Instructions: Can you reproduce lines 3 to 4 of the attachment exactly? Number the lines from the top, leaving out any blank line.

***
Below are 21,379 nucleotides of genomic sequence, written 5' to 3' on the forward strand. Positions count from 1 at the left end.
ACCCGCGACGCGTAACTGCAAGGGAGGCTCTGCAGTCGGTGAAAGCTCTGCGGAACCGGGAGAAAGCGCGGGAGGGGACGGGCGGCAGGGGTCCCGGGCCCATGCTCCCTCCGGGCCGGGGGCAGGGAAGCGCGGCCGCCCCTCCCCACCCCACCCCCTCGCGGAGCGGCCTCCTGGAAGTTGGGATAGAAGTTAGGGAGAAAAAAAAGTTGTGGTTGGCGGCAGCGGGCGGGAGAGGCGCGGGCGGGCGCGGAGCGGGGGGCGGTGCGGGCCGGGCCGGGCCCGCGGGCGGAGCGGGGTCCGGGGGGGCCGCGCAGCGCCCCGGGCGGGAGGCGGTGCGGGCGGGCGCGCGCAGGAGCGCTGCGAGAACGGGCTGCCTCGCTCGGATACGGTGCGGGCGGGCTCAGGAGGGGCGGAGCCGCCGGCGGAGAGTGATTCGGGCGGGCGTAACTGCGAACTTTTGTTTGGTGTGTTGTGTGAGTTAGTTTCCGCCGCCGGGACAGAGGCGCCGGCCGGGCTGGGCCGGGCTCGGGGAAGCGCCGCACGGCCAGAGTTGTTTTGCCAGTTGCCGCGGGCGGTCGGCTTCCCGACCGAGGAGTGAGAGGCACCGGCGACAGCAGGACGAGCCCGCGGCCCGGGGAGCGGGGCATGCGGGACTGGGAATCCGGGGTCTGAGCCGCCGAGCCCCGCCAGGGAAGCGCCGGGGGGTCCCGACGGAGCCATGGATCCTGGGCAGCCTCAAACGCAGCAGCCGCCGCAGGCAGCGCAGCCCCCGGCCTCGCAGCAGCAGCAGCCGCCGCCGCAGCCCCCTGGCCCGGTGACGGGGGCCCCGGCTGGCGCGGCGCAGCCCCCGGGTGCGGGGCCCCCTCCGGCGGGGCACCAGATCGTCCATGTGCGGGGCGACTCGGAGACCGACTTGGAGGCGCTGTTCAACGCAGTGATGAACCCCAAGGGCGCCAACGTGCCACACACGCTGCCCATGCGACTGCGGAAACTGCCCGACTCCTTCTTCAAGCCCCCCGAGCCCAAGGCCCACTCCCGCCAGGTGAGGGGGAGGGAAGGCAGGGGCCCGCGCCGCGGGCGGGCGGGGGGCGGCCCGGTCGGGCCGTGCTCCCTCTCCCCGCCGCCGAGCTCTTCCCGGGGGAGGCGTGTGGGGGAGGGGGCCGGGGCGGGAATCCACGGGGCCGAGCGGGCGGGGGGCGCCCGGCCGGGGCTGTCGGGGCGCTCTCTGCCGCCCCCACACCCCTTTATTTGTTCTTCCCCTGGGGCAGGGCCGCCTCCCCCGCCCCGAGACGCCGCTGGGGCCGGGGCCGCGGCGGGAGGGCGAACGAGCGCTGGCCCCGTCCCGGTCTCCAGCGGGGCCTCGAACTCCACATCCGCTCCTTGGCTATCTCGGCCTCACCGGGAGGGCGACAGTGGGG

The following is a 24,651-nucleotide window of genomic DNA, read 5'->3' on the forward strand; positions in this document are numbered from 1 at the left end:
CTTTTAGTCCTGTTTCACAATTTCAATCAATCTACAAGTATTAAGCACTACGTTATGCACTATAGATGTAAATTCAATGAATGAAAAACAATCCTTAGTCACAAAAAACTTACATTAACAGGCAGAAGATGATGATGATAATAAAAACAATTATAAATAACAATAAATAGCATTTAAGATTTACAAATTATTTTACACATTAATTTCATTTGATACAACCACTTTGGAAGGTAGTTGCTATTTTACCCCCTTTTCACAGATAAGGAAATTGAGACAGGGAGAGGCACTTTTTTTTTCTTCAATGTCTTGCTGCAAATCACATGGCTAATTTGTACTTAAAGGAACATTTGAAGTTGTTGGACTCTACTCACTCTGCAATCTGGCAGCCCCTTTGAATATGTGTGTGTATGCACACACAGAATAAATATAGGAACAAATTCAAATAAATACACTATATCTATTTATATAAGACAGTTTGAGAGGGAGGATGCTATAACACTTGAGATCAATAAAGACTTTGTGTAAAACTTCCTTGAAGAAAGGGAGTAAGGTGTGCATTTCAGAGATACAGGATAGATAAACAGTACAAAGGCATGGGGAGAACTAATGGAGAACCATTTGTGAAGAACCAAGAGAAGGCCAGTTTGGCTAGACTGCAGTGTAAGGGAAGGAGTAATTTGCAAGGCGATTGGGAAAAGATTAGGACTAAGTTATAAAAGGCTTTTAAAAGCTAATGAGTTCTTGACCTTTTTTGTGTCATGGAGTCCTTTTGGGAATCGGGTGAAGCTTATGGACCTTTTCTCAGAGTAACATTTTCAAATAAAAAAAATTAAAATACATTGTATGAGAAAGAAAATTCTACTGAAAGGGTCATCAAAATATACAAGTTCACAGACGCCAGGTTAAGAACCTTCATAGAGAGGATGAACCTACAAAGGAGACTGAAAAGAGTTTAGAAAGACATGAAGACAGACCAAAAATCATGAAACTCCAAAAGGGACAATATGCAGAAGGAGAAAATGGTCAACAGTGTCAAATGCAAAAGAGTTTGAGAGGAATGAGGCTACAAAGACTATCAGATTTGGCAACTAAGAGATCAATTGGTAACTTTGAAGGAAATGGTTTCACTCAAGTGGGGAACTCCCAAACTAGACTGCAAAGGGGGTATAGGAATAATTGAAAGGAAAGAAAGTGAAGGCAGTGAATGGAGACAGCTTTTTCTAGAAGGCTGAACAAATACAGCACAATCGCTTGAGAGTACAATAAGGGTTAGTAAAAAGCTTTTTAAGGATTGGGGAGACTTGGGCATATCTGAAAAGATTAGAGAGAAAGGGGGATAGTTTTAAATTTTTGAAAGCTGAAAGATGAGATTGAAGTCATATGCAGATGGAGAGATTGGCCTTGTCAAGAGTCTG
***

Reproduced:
The following is a 24,651-nucleotide window of genomic DNA, read 5'->3' on the forward strand; positions in this document are numbered from 1 at the left end:
CTTTTAGTCCTGTTTCACAATTTCAATCAATCTACAAGTATTAAGCACTACGTTATGCACTATAGATGTAAATTCAATGAATGAAAAACAATCCTTAGTCACAAAAAACTTACATTAACAGGCAGAAGATGATGATGATAATAAAAACAATTATAAATAACAATAAATAGCATTTAAGATTTACAAATTATTTTACACATTAATTTCATTTGATACAACCACTTTGGAAGGTAGTTGCTATTTTACCCCCTTTTCACAGATAAGGAAATTGAGACAGGGAGAGGCACTTTTTTTTTCTTCAATGTCTTGCTGCAAATCACATGGCTAATTTGTACTTAAAGGAACATTTGAAGTTGTTGGACTCTACTCACTCTGCAATCTGGCAGCCCCTTTGAATATGTGTGTGTATGCACACACAGAATAAATATAGGAACAAATTCAAATAAATACACTATATCTATTTATATAAGACAGTTTGAGAGGGAGGATGCTATAACACTTGAGATCAATAAAGACTTTGTGTAAAACTTCCTTGAAGAAAGGGAGTAAGGTGTGCATTTCAGAGATACAGGATAGATAAACAGTACAAAGGCATGGGGAGAACTAATGGAGAACCATTTGTGAAGAACCAAGAGAAGGCCAGTTTGGCTAGACTGCAGTGTAAGGGAAGGAGTAATTTGCAAGGCGATTGGGAAAAGATTAGGACTAAGTTATAAAAGGCTTTTAAAAGCTAATGAGTTCTTGACCTTTTTTGTGTCATGGAGTCCTTTTGGGAATCGGGTGAAGCTTATGGACCTTTTCTCAGAGTAACATTTTCAAATAAAAAAAATTAAAATACATTGTATGAGAAAGAAAATTCTACTGAAAGGGTCATCAAAATATACAAGTTCACAGACGCCAGGTTAAGAACCTTCATAGAGAGGATGAACCTACAAAGGAGACTGAAAAGAGTTTAGAAAGACATGAAGACAGACCAAAAATCATGAAACTCCAAAAGGGACAATATGCAGAAGGAGAAAATGGTCAACAGTGTCAAATGCAAAAGAGTTTGAGAGGAATGAGGCTACAAAGACTATCAGATTTGGCAACTAAGAGATCAATTGGTAACTTTGAAGGAAATGGTTTCACTCAAGTGGGGAACTCCCAAACTAGACTGCAAAGGGGGTATAGGAATAATTGAAAGGAAAGAAAGTGAAGGCAGTGAATGGAGACAGCTTTTTCTAGAAGGCTGAACAAATACAGCACAATCGCTTGAGAGTACAATAAGGGTTAGTAAAAAGCTTTTTAAGGATTGGGGAGACTTGGGCATATCTGAAAAGATTAGAGAGAAAGGGGGATAGTTTTAAATTTTTGAAAGCTGAAAGATGAGATTGAAGTCATATGCAGATGGAGAGATTGGCCTTGTCAAGAGTCTG